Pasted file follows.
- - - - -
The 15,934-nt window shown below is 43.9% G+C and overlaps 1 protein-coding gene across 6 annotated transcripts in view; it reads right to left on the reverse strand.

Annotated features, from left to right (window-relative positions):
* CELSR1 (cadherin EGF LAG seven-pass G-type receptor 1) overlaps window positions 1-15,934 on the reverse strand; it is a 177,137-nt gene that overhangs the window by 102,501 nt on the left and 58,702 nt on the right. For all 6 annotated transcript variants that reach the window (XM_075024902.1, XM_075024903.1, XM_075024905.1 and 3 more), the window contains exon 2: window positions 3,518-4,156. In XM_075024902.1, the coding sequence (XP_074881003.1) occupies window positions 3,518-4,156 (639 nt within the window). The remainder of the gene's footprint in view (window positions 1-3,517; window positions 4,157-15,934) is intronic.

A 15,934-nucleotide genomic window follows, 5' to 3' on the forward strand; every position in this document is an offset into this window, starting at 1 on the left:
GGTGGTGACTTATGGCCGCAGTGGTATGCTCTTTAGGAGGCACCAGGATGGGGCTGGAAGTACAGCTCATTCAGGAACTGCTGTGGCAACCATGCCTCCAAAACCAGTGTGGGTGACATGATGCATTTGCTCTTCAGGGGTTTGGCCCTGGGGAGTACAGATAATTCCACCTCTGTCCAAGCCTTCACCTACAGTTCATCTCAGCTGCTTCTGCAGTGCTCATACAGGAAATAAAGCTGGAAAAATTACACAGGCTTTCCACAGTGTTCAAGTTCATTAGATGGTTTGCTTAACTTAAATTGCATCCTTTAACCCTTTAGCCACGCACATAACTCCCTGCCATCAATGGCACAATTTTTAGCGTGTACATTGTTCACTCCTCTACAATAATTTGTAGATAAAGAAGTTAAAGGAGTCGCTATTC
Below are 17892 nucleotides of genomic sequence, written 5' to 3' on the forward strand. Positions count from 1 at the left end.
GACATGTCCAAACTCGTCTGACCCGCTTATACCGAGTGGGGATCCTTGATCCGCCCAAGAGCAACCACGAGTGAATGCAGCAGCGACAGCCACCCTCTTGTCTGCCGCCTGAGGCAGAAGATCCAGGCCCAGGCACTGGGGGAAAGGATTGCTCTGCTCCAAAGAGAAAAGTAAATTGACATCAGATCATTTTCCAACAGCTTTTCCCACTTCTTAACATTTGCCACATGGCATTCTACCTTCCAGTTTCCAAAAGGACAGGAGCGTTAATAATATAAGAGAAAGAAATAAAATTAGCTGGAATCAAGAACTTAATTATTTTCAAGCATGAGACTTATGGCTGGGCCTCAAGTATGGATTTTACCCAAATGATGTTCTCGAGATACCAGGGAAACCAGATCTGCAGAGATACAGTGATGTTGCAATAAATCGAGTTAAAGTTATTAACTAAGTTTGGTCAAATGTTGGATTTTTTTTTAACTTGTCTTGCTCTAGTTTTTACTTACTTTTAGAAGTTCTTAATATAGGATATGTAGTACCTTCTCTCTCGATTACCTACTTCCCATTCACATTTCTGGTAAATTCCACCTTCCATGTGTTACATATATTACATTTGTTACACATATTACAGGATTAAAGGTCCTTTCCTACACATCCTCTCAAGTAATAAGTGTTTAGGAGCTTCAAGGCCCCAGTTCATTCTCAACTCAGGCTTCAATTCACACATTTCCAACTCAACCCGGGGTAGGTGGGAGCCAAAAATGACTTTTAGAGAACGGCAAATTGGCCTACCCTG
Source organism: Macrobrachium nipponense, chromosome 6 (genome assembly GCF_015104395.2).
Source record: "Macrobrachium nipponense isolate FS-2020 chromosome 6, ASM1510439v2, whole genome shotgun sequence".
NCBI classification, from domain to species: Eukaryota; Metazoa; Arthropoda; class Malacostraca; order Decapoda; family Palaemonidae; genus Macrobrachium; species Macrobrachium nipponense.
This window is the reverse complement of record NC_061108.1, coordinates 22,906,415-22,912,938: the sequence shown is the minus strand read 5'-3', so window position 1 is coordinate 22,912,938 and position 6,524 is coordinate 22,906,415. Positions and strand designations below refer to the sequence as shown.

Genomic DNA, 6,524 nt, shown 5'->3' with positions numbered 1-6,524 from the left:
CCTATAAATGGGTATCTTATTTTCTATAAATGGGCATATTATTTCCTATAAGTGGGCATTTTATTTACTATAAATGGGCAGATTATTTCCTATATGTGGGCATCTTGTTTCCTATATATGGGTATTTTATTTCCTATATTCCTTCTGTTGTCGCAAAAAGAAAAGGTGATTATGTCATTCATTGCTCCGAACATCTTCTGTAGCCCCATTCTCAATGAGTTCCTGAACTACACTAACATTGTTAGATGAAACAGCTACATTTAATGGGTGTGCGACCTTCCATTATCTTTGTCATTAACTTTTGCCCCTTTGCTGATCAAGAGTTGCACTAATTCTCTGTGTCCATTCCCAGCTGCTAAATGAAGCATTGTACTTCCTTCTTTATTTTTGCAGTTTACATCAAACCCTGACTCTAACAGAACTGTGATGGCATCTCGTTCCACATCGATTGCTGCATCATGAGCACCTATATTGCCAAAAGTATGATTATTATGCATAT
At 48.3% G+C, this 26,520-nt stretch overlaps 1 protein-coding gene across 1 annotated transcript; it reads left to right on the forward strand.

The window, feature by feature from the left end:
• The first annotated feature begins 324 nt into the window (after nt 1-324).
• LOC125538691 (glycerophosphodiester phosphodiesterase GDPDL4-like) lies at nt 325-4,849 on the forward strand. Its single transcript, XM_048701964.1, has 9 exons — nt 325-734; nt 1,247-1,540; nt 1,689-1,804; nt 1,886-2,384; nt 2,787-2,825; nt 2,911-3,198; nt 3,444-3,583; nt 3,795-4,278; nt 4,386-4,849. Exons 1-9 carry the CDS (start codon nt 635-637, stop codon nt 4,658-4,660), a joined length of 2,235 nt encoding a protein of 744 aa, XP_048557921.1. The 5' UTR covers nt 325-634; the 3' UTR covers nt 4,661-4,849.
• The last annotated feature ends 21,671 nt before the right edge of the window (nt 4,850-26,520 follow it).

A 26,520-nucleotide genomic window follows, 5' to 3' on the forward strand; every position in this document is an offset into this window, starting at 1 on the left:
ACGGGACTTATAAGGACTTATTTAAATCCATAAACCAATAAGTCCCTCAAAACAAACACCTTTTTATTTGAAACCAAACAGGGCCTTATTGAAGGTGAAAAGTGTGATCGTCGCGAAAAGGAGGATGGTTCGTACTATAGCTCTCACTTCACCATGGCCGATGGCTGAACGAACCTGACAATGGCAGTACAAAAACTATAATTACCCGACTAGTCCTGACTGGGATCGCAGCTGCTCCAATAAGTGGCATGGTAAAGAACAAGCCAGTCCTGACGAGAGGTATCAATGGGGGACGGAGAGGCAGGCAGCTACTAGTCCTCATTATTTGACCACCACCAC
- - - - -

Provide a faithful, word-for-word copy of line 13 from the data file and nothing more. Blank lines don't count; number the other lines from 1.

CCTATAAATGGGTATCTTATTTTCTATAAATGGGCATATTATTTCCTATAAGTGGGCATTTTATTTACTATAAATGGGCAGATTATTTCCTATATGTGGGCATCTTGTTTCCTATATATGGGTATTTTATTTCCTATATTCCTTCTGTTGTCGCAAAAAGAAAAGGTGATTATGTCATTCATTGCTCCGAACATCTTCTGTAGCCCCATTCTCAATGAGTTCCTGAACTACACTAACATTGTTAGATGAAACAGCTACATTTAATGGGTGTGCGACCTTCCATTATCTTTGTCATTAACTTTTGCCCCTTTGCTGATCAAGAGTTGCACTAATTCTCTGTGTCCATTCCCAGCTGCTAAATGAAGCATTGTACTTCCTTCTTTATTTTTGCAGTTTACATCAAACCCTGACTCTAACAGAACTGTGATGGCATCTCGTTCCACATCGATTGCTGCATCATGAGCACCTATATTGCCAAAAGTATGATTATTATGCATAT